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Residual optionality in L1 syntax: effects of delayed onset of acquisition

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Recent research comparing simultaneous and successive acquisition of bilingualism suggests that successive acquisition of languages is affected by age-related changes much earlier than had previously been assumed. As of age (of onset of acquisition) 4, approximately, one can observe differences in the grammatical knowledge acquired by child second language (cL2) learners, as compared to monolingual or bilingual L1 development.

Social and situational varieties of languages frequently differ in core features of syn­ tax. Since young children are exposed to colloquial varieties, they do not encounter all properties of more formal varieties of their L1 during early years. If the acquisition of a given property is delayed until age 5 or later, it is conceivable that this represents an instance of L2 acquisition embedded in L1 devel­opment.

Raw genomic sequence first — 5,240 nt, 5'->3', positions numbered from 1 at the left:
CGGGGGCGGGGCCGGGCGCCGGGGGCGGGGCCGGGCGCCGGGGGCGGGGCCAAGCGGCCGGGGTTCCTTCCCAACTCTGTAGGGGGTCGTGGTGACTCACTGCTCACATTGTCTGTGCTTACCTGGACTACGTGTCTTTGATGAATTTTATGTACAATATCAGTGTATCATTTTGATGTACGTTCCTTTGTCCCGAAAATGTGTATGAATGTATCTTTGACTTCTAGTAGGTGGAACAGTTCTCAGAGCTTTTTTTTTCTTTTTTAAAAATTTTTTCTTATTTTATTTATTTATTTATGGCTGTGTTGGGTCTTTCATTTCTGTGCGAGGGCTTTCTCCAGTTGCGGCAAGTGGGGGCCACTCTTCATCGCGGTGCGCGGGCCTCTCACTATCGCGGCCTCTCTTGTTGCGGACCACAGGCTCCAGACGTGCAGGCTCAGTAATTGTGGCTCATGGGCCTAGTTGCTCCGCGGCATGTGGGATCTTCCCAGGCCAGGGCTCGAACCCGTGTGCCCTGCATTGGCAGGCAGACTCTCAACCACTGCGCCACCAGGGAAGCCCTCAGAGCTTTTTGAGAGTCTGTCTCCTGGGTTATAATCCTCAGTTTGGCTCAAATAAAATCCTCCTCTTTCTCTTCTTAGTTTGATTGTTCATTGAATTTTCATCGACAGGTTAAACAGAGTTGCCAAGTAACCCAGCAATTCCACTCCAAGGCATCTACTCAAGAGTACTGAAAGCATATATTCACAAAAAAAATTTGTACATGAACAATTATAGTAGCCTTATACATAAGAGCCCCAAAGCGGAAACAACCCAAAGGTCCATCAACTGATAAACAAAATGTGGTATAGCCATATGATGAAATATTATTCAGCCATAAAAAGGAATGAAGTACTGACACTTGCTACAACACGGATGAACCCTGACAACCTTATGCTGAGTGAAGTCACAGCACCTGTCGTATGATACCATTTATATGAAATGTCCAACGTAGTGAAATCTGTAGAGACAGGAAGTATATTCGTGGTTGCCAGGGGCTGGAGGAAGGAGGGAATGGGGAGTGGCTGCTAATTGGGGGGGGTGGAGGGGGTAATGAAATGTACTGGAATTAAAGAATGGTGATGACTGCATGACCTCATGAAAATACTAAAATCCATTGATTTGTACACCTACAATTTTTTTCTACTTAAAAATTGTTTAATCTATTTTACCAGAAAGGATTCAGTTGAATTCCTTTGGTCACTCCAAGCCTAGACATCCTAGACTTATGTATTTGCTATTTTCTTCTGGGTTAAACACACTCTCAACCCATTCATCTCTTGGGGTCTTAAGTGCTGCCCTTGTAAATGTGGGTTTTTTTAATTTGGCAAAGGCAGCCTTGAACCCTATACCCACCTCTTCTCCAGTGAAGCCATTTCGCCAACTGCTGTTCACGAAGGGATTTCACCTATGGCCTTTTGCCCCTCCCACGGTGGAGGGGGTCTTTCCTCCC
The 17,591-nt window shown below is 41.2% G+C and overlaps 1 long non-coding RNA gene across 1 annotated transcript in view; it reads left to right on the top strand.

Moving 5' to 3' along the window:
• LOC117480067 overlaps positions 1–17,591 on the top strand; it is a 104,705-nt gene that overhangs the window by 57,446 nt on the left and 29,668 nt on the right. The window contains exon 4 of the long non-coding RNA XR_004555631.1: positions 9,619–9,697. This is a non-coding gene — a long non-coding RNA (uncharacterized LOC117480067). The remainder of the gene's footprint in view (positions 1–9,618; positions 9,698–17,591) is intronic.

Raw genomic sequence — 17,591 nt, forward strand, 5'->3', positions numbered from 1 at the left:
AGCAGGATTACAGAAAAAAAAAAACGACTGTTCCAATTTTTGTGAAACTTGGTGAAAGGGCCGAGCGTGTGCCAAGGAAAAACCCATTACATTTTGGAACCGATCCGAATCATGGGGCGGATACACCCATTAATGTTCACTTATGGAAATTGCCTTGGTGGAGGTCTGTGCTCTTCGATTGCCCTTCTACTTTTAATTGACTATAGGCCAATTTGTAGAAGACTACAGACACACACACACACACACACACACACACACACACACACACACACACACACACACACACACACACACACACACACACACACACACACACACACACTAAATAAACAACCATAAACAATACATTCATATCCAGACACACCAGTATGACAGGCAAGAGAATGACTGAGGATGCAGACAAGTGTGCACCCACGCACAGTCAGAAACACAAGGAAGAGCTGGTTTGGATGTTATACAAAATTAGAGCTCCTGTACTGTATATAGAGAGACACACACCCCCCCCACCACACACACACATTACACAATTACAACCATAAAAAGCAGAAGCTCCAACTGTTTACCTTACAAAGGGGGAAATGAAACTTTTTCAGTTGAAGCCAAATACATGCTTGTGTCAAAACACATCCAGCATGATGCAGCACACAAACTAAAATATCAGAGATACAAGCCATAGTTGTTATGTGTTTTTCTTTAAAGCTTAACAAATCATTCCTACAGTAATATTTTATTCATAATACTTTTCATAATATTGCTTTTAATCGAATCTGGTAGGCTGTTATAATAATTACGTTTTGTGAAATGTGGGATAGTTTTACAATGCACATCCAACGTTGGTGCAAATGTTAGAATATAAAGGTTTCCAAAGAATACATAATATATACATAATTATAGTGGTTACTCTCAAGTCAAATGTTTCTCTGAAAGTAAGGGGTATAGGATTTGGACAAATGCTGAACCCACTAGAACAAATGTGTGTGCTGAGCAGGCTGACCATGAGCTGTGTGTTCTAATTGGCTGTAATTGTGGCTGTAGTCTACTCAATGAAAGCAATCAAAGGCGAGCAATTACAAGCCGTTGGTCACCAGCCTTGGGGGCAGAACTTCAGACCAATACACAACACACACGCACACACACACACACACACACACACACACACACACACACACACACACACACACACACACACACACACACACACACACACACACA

This is claimed to be the case in French where certain interrogative constructions (e.g. clitic inversion) are virtually non-existent in colloqui­al speech. Children tend not to be exposed to some inversion patterns during the first five years. They therefore acquire these constructions in much the same way as L2 learners, i.e. their knowledge of these aspects of syntax is characterized by residual optionality. This explains why mature monolingual speakers of French behave, in some respects, like advanced L2 learners in using or judging certain constructions of their ‘mother tongue’.

This talk is part of the RCEAL Tuesday Colloquia series.

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